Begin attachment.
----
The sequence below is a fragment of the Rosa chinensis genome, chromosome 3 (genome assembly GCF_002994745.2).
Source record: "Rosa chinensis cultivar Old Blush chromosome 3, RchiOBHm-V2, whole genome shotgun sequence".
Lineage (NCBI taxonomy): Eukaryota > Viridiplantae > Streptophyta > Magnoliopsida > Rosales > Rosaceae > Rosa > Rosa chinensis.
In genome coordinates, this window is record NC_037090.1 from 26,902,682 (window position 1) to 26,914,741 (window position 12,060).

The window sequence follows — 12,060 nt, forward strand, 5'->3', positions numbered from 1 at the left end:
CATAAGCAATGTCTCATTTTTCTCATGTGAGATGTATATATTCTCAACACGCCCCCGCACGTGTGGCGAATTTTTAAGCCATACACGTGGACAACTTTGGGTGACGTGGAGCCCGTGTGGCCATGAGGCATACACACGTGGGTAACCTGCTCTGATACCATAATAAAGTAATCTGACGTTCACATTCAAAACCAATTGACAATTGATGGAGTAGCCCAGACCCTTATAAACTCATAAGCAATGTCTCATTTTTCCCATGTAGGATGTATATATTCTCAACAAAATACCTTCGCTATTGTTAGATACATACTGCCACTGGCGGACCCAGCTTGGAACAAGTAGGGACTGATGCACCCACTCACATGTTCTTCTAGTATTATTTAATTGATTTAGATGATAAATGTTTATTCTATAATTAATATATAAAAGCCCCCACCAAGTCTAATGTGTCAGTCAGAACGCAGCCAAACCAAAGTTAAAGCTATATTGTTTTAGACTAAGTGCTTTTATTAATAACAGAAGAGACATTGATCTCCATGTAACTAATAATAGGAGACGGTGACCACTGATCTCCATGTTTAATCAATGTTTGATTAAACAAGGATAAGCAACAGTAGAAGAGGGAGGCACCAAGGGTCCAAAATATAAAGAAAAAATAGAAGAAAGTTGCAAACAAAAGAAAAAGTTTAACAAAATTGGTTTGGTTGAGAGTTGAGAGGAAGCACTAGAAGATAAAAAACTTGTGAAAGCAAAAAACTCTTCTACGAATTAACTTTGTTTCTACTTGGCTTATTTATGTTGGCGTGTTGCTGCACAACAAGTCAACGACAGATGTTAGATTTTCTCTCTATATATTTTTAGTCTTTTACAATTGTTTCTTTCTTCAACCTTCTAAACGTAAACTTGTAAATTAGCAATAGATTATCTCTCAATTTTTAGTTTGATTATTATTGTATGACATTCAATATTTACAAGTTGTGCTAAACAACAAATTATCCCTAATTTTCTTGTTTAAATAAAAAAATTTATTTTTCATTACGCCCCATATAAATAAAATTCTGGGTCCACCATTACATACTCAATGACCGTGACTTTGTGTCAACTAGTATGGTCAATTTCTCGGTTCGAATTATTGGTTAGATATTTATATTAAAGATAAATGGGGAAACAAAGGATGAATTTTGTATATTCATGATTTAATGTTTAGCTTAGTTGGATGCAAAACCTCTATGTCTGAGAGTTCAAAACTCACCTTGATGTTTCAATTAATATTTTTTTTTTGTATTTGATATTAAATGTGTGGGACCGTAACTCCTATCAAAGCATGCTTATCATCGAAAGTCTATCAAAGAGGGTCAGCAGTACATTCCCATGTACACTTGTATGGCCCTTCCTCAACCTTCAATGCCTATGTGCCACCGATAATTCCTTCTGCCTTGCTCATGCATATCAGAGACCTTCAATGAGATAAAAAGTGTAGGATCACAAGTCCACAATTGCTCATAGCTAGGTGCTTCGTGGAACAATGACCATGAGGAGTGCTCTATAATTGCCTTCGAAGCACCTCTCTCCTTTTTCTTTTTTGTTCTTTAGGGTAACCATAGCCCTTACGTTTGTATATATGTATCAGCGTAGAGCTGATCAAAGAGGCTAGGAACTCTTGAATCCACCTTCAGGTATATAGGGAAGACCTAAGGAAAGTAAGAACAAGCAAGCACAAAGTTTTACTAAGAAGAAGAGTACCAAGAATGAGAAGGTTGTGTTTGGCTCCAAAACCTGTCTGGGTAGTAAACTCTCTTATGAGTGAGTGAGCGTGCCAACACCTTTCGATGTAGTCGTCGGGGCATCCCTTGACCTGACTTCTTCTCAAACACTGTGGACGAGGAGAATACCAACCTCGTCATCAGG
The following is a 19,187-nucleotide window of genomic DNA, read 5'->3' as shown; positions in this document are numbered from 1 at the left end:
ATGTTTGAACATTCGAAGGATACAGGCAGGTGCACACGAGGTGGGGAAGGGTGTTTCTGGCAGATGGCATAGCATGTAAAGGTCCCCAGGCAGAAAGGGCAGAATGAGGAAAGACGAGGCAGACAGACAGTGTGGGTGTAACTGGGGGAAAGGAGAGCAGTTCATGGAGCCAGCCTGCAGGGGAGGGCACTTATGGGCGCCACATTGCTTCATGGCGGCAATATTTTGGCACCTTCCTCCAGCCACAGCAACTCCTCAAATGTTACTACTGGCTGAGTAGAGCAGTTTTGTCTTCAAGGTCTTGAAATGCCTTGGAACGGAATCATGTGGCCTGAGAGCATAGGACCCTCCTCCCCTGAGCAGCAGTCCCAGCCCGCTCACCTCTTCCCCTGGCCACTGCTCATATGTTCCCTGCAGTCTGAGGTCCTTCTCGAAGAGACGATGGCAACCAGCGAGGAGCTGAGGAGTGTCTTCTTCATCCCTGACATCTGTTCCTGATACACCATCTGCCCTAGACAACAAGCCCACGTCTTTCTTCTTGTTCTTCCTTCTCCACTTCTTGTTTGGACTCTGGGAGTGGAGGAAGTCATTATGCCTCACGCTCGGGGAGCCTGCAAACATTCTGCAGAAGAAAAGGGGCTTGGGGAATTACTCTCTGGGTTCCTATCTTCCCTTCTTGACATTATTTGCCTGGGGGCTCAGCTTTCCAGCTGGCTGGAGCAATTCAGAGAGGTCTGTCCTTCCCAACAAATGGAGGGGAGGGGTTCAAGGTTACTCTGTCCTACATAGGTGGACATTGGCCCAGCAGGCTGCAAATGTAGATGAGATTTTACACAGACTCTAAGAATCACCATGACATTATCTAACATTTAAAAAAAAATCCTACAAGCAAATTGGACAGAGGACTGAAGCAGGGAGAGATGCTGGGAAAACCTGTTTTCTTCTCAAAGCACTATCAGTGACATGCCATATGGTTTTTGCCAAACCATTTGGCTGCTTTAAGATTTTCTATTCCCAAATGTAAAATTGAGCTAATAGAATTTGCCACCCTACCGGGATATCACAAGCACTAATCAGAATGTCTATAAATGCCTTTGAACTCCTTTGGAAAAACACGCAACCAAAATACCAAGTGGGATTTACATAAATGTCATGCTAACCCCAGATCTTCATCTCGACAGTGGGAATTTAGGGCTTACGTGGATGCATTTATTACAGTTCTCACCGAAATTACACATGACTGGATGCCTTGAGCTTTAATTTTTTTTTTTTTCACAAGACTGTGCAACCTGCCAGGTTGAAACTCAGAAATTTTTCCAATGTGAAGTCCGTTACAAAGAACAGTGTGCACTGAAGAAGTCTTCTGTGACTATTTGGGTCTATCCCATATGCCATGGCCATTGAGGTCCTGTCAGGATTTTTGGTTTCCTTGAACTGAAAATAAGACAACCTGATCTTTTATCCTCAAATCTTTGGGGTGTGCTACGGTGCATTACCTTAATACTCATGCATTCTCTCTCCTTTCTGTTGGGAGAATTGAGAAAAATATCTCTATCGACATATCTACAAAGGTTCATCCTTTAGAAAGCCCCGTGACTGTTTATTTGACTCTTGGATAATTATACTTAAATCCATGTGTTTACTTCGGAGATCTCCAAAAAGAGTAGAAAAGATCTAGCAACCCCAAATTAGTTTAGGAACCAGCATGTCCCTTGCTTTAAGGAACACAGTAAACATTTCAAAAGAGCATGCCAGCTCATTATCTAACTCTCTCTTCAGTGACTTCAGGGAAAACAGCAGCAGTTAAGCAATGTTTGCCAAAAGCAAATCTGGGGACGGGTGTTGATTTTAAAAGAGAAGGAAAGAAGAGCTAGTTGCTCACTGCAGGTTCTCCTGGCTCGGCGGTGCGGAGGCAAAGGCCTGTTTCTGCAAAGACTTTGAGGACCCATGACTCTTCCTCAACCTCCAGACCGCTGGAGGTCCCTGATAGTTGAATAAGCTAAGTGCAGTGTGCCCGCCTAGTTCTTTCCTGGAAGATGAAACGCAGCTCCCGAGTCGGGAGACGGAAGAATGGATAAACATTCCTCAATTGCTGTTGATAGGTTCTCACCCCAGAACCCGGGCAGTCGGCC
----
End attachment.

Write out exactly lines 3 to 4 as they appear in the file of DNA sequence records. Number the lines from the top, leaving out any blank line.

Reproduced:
Lineage (NCBI taxonomy): Eukaryota > Viridiplantae > Streptophyta > Magnoliopsida > Rosales > Rosaceae > Rosa > Rosa chinensis.
In genome coordinates, this window is record NC_037090.1 from 26,902,682 (window position 1) to 26,914,741 (window position 12,060).